Developer Blog

Pro Tip: Do More With Connect IQ 2.4

11/01/17 @ 11:09 PM

We have already discussed the big features in Connect IQ 2.4, but we didn’t stop there; there are some other enhancements we made under the hood. These tweaks address some long-standing Connect IQ design decisions that have been holding back developers since version 1.0.

More Objects

Because Connect IQ devices may not have a memory management unit, the Connect IQ heap is designed to be self contained within a contiguous region of memory, and uses memory handles to track of addresses in the heap. What’s a memory handle you ask? You mean you never had to use GlobalLock to lock your Win16 memory handle? No? Well never mind then; if you need me, I’ll be crying about my wasted youth.

In previous versions Monkey C had a maximum of 512 memory handles. Any created object (except numbers, floats, booleans, and symbols) would count against both memory handles and heap space. This meant that on an Edge® 1000, which has 1 MB heap for Connect IQ apps, you could run out of memory handles well before you ran out heap memory. The 512 handle limit also meant we generally discouraged developers from using objects for pretty much anything.

In Connect IQ 2.4 the virtual machine will dynamically allocate handles when you are running low. Now new is your friend! Make everything a linked list! Now you just have to worry about running out of actual memory and not bookkeeping memory!

More Storage

Before we begin, it might help to have a refresher on what kinds of content are persisted to the file system.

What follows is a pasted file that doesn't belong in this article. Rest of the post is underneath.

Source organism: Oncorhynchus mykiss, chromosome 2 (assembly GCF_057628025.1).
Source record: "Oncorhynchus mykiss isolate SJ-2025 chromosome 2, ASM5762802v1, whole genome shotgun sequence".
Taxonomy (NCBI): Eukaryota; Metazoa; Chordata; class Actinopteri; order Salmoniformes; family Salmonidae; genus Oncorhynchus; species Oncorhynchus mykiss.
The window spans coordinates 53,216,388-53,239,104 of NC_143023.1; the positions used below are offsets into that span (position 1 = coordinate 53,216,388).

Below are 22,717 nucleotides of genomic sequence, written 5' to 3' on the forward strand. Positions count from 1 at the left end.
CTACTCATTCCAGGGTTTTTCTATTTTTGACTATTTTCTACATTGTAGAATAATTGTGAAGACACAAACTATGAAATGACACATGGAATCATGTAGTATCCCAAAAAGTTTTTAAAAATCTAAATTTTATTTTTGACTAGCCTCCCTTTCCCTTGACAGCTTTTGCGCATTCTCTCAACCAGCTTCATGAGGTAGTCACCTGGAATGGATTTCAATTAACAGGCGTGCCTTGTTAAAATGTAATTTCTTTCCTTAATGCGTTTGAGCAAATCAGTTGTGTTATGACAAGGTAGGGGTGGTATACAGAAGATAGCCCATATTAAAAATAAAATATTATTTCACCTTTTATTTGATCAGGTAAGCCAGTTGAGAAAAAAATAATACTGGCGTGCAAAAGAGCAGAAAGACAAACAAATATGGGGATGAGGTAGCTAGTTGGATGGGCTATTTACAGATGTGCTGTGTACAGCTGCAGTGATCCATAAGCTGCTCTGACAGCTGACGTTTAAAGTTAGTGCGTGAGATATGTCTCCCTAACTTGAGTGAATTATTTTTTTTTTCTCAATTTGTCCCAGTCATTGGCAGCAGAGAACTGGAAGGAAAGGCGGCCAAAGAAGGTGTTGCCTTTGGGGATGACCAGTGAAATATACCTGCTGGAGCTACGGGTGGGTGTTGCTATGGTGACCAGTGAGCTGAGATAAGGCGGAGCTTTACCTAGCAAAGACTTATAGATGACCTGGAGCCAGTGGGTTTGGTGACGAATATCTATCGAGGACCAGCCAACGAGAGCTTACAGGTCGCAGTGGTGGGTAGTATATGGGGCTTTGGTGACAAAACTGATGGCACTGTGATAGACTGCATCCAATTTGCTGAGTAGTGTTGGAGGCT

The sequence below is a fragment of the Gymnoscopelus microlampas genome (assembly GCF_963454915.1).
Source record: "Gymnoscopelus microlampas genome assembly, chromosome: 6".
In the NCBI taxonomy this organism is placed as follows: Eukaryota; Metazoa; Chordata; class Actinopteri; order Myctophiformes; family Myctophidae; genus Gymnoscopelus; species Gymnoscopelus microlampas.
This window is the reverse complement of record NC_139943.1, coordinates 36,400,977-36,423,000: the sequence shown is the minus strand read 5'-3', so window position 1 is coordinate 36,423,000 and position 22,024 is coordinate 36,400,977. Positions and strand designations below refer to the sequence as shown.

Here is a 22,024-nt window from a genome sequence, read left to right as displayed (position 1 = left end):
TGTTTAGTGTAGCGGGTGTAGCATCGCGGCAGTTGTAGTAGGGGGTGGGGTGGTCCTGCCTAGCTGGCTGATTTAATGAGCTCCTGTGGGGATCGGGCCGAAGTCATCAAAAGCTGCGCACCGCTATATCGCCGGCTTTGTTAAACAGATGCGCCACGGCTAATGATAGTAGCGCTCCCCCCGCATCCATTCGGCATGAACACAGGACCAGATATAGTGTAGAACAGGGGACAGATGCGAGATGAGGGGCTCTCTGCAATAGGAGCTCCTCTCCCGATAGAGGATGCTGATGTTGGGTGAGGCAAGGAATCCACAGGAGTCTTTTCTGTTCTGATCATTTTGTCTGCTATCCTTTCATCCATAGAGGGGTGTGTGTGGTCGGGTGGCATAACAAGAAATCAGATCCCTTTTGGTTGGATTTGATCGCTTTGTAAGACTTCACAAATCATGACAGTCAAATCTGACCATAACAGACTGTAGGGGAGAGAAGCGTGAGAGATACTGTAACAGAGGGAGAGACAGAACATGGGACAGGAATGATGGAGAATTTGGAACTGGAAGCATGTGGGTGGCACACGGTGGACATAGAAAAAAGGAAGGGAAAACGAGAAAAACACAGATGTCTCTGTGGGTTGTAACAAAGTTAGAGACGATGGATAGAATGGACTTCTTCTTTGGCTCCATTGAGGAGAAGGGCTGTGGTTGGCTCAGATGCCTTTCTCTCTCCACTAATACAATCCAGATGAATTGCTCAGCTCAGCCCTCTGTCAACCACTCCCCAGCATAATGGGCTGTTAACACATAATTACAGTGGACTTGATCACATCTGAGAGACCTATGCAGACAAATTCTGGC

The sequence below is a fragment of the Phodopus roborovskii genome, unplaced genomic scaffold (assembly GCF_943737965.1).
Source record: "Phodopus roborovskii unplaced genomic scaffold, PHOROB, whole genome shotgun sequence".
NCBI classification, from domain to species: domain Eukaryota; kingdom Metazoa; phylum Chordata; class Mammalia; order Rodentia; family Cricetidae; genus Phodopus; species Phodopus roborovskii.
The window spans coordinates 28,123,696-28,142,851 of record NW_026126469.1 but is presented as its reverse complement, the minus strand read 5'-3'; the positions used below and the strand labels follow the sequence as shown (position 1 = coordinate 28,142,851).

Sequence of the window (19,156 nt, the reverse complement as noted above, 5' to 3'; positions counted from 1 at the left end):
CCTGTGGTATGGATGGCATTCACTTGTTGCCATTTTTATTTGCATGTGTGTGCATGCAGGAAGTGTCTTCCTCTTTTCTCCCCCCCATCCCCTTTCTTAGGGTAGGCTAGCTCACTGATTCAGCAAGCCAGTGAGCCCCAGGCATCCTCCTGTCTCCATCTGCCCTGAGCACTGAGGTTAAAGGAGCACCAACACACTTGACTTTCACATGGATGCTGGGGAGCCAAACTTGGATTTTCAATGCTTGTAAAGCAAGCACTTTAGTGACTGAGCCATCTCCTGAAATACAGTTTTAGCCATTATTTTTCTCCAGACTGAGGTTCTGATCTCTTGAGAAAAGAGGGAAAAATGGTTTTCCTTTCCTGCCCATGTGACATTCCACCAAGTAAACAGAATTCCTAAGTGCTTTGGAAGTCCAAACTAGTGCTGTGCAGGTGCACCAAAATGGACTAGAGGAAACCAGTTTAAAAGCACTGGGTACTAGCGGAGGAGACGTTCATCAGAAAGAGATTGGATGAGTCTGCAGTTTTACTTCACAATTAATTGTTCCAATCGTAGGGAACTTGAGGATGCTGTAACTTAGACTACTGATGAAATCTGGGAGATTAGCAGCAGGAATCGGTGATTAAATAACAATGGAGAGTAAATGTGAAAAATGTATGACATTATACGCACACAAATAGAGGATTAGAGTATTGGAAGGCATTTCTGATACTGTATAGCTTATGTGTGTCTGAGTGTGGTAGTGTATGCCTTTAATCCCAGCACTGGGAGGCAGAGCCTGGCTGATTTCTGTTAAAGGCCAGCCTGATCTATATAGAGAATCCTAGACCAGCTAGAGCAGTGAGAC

• Properties are constant values defined at build time in the resource property block. They are useful for product specific constants that shouldn’t be defined in code.
  • Settings are values that are user-editable through Garmin Connect Mobile
  • Storage are values that the application wants to persist across execution. They are written to disk

Since 1.0, application storage has been implemented as a dictionary, and this had a double cost to the developer. First, the dictionary lived at run time inside the developer heap, so storing any content would cost against your available heap. Second, the dictionary has a serialized size limit of 8 KB, and if the storage crossed over that limit it would not be written to disk. Double-whammy!

In Connect IQ 2.4 we introduce the Application.Properties and Application.Storage modules. Application.Properties provides an interface for accessing the values of properties and settings. Storage provides a new interface for persisting keys and values. Values persisted using Storage use a new on-disk database. Keys and values in the database are limited to 8 KB, and storing a value no longer costs against your heap usage! Even better, you now have 128 KB of storage - more memory than I could have imagined in my childhood!

API Level Properties Settings Storage
CIQ 1.x (Aikido Monkey) AppBase.getProperty
CIQ 2.4 (Biker Monkey) Application.Properties.getValue
AppBase.getProperty (uses 1.x storage)
AppBase.setProperty(uses 1.x storage)

If you are developing on a 2.4 compatible device, Storage offers a superior solution for persisting application data. It is important to note that this API will only be on Connect IQ 2.4 devices and above. If you’re trying to maximize the number of supported devices, use a Toybox.Application has :Storage check to see if the Storage API is available. Data stored using Storage will not be auto-migrated from data stored using AppBase to retain backwards compatibility.

You’re now free to create more objects and store more data!

Categories: Connect IQ SDK